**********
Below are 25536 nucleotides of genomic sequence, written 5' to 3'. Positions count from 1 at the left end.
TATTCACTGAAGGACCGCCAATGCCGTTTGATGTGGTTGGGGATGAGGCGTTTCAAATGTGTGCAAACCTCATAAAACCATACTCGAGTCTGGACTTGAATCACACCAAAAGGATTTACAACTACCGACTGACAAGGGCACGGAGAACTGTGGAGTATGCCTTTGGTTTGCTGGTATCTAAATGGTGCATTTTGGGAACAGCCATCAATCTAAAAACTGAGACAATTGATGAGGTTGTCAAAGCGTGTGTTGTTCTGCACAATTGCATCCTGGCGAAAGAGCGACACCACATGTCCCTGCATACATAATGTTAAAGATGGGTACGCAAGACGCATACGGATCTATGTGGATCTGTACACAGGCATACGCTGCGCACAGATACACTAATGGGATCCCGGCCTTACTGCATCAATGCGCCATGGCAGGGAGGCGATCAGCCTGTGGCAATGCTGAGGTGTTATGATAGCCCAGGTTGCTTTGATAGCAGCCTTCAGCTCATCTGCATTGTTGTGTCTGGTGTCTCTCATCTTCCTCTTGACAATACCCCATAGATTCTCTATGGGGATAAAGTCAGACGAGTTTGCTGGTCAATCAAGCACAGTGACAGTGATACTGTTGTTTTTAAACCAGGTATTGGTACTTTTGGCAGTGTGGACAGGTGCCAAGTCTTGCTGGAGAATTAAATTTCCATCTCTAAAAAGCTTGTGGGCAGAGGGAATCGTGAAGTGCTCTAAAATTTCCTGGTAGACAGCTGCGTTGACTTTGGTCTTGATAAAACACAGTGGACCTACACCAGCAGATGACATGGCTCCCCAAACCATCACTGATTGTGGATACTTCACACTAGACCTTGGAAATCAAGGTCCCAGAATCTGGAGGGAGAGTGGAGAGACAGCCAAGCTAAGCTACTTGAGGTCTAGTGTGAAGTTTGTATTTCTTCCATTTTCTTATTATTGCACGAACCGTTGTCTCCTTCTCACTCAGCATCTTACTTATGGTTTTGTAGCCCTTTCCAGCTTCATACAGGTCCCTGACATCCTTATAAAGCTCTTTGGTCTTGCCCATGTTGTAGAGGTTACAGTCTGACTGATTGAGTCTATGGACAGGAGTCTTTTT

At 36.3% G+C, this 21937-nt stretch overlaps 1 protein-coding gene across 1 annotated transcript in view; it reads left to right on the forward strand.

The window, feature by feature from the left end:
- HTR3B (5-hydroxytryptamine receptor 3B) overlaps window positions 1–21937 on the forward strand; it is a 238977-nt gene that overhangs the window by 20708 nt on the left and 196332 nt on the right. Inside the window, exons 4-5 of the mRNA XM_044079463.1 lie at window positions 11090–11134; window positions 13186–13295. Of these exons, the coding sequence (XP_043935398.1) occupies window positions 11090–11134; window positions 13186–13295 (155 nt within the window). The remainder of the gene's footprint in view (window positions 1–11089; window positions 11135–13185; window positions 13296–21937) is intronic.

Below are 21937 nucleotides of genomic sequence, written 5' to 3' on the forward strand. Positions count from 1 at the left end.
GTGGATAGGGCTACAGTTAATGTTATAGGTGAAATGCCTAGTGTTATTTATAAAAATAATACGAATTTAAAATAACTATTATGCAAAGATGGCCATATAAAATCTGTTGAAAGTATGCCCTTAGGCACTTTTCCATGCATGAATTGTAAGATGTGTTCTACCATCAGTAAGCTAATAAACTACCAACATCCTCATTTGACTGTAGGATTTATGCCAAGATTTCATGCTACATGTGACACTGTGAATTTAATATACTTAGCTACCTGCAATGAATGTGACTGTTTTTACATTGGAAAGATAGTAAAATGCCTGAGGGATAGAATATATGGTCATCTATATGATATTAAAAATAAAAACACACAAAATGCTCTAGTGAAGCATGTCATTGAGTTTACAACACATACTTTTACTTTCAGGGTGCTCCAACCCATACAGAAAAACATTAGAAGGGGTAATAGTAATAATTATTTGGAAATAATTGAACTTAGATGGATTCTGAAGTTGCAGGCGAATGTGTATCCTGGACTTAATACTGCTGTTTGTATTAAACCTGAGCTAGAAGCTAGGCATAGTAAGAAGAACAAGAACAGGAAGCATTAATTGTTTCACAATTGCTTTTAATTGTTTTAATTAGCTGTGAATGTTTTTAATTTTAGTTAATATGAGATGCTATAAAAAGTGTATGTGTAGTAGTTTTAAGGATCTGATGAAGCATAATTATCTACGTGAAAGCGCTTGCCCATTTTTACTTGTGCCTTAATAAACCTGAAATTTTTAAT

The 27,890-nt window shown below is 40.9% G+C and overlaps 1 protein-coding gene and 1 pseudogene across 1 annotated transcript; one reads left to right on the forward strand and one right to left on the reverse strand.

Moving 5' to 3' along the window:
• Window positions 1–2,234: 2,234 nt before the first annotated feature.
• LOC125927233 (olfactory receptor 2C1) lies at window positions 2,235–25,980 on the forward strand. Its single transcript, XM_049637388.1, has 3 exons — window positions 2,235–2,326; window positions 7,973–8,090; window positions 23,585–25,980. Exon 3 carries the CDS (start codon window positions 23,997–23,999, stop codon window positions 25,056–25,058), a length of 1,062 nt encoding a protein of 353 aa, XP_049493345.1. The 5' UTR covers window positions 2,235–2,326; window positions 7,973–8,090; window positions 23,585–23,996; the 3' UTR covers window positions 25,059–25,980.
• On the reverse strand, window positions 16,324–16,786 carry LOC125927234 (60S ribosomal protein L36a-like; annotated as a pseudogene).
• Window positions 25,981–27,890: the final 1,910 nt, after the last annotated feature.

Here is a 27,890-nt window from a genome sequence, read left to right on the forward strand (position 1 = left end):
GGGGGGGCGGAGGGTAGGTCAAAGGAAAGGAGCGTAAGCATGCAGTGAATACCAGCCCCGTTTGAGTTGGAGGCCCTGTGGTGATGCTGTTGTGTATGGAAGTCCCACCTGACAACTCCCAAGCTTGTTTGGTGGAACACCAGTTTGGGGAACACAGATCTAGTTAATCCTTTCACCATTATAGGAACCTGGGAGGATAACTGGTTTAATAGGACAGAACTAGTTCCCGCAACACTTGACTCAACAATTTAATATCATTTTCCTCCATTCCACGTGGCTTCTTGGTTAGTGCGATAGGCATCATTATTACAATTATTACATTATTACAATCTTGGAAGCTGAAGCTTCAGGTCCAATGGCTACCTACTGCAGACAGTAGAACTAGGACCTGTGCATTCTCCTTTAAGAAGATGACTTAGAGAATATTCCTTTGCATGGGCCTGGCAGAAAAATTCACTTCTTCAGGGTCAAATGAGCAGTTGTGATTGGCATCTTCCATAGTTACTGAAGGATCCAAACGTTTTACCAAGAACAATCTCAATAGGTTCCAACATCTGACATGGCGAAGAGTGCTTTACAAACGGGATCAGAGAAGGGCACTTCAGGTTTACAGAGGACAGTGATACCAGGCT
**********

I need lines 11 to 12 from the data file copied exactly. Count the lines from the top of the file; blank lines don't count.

• LOC125927233 (olfactory receptor 2C1) lies at window positions 2,235–25,980 on the forward strand. Its single transcript, XM_049637388.1, has 3 exons — window positions 2,235–2,326; window positions 7,973–8,090; window positions 23,585–25,980. Exon 3 carries the CDS (start codon window positions 23,997–23,999, stop codon window positions 25,056–25,058), a length of 1,062 nt encoding a protein of 353 aa, XP_049493345.1. The 5' UTR covers window positions 2,235–2,326; window positions 7,973–8,090; window positions 23,585–23,996; the 3' UTR covers window positions 25,059–25,980.
• On the reverse strand, window positions 16,324–16,786 carry LOC125927234 (60S ribosomal protein L36a-like; annotated as a pseudogene).